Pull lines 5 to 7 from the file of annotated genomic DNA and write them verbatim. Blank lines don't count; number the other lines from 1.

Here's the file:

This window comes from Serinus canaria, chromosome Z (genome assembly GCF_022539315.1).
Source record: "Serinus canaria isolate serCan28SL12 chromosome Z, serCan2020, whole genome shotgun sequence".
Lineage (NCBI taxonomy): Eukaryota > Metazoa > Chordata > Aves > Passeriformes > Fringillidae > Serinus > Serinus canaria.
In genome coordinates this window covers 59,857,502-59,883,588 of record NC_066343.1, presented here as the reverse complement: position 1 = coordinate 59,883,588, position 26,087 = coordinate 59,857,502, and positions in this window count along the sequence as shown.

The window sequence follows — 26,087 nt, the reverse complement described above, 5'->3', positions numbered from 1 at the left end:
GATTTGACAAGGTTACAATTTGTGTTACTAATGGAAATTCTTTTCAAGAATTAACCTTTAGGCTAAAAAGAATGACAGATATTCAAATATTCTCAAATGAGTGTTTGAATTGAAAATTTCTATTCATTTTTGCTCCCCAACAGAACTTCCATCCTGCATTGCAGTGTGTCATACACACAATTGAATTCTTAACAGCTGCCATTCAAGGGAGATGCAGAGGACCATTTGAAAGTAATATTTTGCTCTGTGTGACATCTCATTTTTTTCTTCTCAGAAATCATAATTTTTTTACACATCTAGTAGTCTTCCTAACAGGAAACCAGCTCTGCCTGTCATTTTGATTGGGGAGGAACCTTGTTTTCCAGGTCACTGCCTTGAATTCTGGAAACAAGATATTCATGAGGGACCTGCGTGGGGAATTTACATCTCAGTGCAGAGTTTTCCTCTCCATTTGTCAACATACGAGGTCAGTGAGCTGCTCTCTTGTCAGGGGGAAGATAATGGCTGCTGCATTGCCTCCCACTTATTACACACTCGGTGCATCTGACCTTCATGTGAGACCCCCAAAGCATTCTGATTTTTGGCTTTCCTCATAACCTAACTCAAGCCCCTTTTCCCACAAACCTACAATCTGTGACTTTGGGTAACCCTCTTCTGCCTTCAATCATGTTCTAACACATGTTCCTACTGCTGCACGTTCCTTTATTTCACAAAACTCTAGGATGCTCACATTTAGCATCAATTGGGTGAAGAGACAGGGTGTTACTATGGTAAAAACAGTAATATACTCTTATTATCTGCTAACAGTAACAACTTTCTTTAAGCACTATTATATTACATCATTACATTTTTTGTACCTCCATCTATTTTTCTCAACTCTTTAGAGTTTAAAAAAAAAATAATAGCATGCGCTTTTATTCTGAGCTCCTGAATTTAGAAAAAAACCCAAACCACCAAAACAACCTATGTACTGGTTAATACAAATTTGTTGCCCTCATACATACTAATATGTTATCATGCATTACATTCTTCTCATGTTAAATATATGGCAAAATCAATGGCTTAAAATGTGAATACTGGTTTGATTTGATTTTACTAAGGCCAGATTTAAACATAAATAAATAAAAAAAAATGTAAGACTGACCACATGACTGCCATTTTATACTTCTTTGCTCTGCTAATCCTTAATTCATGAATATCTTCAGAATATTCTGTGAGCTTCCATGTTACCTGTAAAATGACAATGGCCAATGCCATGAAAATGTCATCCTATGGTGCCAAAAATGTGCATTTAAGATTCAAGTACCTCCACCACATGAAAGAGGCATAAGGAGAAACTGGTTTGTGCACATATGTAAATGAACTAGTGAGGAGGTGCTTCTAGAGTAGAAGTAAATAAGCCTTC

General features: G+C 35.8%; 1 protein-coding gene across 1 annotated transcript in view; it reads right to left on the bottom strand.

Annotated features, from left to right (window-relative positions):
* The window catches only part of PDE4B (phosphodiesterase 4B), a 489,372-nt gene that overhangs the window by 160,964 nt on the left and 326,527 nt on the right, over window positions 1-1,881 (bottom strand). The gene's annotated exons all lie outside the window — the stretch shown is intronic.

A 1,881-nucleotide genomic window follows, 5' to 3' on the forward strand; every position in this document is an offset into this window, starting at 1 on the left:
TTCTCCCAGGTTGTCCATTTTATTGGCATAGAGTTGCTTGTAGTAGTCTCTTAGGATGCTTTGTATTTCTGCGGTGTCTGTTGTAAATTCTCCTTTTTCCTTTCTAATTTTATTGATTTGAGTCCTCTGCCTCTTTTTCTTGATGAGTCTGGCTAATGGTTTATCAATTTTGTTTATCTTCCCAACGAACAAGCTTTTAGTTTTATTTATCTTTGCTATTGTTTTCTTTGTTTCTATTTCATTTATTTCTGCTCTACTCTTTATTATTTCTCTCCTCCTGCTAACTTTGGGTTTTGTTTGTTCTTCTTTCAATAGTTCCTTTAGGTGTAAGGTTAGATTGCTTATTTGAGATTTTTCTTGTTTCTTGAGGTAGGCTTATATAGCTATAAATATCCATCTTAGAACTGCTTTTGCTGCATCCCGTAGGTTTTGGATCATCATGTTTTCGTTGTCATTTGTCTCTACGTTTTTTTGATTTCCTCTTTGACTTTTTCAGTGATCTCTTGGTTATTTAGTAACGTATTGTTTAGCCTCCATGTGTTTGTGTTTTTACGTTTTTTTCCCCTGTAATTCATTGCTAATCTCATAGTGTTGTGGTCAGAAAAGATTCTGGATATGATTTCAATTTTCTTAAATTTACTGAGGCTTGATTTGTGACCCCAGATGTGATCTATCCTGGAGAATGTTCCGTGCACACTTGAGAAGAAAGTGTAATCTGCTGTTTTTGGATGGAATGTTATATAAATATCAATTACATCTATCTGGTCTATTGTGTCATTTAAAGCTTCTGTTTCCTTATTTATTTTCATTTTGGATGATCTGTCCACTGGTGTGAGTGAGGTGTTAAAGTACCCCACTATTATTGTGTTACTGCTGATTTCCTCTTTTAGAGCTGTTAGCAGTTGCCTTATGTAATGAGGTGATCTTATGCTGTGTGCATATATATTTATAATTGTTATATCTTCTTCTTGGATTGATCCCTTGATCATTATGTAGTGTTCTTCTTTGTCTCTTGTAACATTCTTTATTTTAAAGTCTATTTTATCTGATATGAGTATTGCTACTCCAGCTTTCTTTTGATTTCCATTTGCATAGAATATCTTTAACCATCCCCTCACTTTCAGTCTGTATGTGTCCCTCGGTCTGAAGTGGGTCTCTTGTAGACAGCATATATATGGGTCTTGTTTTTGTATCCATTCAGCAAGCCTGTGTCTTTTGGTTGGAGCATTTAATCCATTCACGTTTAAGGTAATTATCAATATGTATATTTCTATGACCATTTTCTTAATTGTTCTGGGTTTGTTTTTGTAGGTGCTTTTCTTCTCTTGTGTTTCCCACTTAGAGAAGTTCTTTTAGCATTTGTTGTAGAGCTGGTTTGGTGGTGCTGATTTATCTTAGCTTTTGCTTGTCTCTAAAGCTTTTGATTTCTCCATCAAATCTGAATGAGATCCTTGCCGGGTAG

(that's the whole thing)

The window sequence follows — 26,087 nt, the reverse complement described above, 5'->3', positions numbered from 1 at the left end:
GATTTGACAAGGTTACAATTTGTGTTACTAATGGAAATTCTTTTCAAGAATTAACCTTTAGGCTAAAAAGAATGACAGATATTCAAATATTCTCAAATGAGTGTTTGAATTGAAAATTTCTATTCATTTTTGCTCCCCAACAGAACTTCCATCCTGCATTGCAGTGTGTCATACACACAATTGAATTCTTAACAGCTGCCATTCAAGGGAGATGCAGAGGACCATTTGAAAGTAATATTTTGCTCTGTGTGACATCTCATTTTTTTCTTCTCAGAAATCATAATTTTTTTACACATCTAGTAGTCTTCCTAACAGGAAACCAGCTCTGCCTGTCATTTTGATTGGGGAGGAACCTTGTTTTCCAGGTCACTGCCTTGAATTCTGGAAACAAGATATTCATGAGGGACCTGCGTGGGGAATTTACATCTCAGTGCAGAGTTTTCCTCTCCATTTGTCAACATACGAGGTCAGTGAGCTGCTCTCTTGTCAGGGGGAAGATAATGGCTGCTGCATTGCCTCCCACTTATTACACACTCGGTGCATCTGACCTTCATGTGAGACCCCCAAAGCATTCTGATTTTTGGCTTTCCTCATAACCTAACTCAAGCCCCTTTTCCCACAAACCTACAATCTGTGACTTTGGGTAACCCTCTTCTGCCTTCAATCATGTTCTAACACATGTTCCTACTGCTGCACGTTCCTTTATTTCACAAAACTCTAGGATGCTCACATTTAGCATCAATTGGGTGAAGAGACAGGGTGTTACTATGGTAAAAACAGTAATATACTCTTATTATCTGCTAACAGTAACAACTTTCTTTAAGCACTATTATATTACATCATTACATTTTTTGTACCTCCATCTATTTTTCTCAACTCTTTAGAGTTTAAAAAAAAAATAATAGCATGCGCTTTTATTCTGAGCTCCTGAATTTAGAAAAAAACCCAAACCACCAAAACAACCTATGTACTGGTTAATACAAATTTGTTGCCCTCATACATACTAATATGTTATCATGCATTACATTCTTCTCATGTTAAATATATGGCAAAATCAATGGCTTAAAATGTGAATACTGGTTTGATTTGATTTTACTAAGGCCAGATTTAAACATAAATAAATAAAAAAAAATGTAAGACTGACCACATGACTGCCATTTTATACTTCTTTGCTCTGCTAATCCTTAATTCATGAATATCTTCAGAATATTCTGTGAGCTTCCATGTTACCTGTAAAATGACAATGGCCAATGCCATGAAAATGTCATCCTATGGTGCCAAAAATGTGCATTTAAGATTCAAGTACCTCCACCACATGAAAGAGGCATAAGGAGAAACTGGTTTGTGCACATATGTAAATGAACTAGTGAGGAGGTGCTTCTAGAGTAGAAGTAAATAAGCCTTC

General features: G+C 35.8%; 1 protein-coding gene across 1 annotated transcript in view; it reads right to left on the bottom strand.